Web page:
New polls show Trump could beat Hillary. Ethan shares his insight on how Obama's presidency might have a large impact on the winner. Ethan took his kids to see Angry Birds, find out why is made HIM so angry! Our guest Julie Kelly is a Pro GMO activist! Listen to her and Ethan's heated debate on GMO'S and GMO labeling. Listen to one of the funniest things circling around the Internet! Find out why the elderly are listening to Beyonce's new album!
Ethan talks with health and wellness expert Max Lugavere on all things to do with upping your brain power and overall health simply by changing your food and supplements. Find out how Max's own personal journey to help his Mom lead him to his life's work and mission to help educate others to live a healthy and happy life.
David Lazarus from The LA Times joins Ethan to talk about his very important and timely article on fire insurance. Find out why you should be documenting your belongings NOW, what you need to know about what your insurance really WILL cover, and how to get it.
I gave up on the Vikings after the Denny Green/Atlanta Falcons/NFC Championship fiasco of 1998. But I'll still cheer for them!
Yes, I acknowledge that makes me a fair weather fan.
I'll take the fair weather here in California!!! https://twitter.com/Swargula/status/955220156199796736
Muck Rack makes it simple to find people, tweets, or articles that mention any name, keyword, company, hashtag etc. We've compiled this guide to help you make the most of your search.
Selecting a term
Start searching tweets, articles from media outlets, articles mentioned in tweets, journalists'
names, titles and bios with some suggested searches:
Companies or Topics (e.g. iPhone, Microsoft)
Phrases (e.g. "cloud computing") — use quotes to keep the terms together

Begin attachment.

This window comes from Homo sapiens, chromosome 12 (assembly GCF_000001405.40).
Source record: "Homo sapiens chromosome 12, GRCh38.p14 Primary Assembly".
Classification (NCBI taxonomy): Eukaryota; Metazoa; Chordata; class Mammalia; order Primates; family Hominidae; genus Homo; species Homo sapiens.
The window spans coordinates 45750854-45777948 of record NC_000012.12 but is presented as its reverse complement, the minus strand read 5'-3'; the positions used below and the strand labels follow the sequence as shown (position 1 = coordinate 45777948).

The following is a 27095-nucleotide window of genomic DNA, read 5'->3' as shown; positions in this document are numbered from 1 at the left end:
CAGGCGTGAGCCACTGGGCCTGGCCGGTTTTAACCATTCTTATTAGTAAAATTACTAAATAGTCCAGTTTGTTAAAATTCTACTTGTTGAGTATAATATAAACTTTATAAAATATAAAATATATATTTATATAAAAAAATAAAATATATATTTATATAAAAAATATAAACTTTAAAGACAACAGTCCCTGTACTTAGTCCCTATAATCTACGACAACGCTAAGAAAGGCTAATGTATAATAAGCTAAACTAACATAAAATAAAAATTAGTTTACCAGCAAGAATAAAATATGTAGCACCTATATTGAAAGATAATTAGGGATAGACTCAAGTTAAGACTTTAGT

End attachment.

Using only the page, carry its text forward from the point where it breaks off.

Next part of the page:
Twitter handles (e.g. @username) — returns those who have mentioned or replied to
Names (e.g. "David Pogue")
Hashtags (e.g. #sxsw, #london2012)
Bio details (e.g. vegan, Olympics, father)
Muck Rack's Advanced Search allows for many boolean operators.
Find results that mention multiple specified terms, use AND or
+. For example, ensure each result contains both Elon Musk and Mark Zuckerberg by
searching Musk AND Zuckerberg or Musk + Zuckerberg.
Use the operators OR or , to broaden your search when you'd like either of
multiple terms to appear in results. (This is the default behavior of our search when no operators
are used). For example, results will contain either cake or cookie by searching cake OR cookie or cake,cookie
Use NOT or - to subtract results from your search. For
example, searching Disney will yield results about the Walt Disney Company as well as Walt Disney
World Resort. To exclude mentions of Disney World, search for Disney -World or Disney
When using one of these operators with a phrase, enclose it in quotation marks. For example, you can
find results about smartphones excluding Apple's iPhone 4S by searching smartphone -"iPhone
Exact case matching or punctuation
If you're searching for a brand name or keyword that relies on specific punctuation marks or capitalization, you can
find results that match your exact query by adding matchcase: before the keyword you're searching for, like matchcase:E*TRADE .
Use parentheses to separate multiple
boolean phrases. For example, to find journalists talking about having fun in Disney World or
Disneyland, search for ("disney world" OR disneyland) AND fun.
An asterisk can be used to search for any variation of a root word truncated by the asterisk. For example, searching for admin* will return results for administrator, administration, administer, administered, etc.
A near operator is an AND operator where you can control the distance between the words. You can vary the distance the near operation uses by adding a forward slash and number (between 0-99) such as strawberries NEAR/10 "whipped cream", which means the strawberries must exist within 10 words of "whipped cream".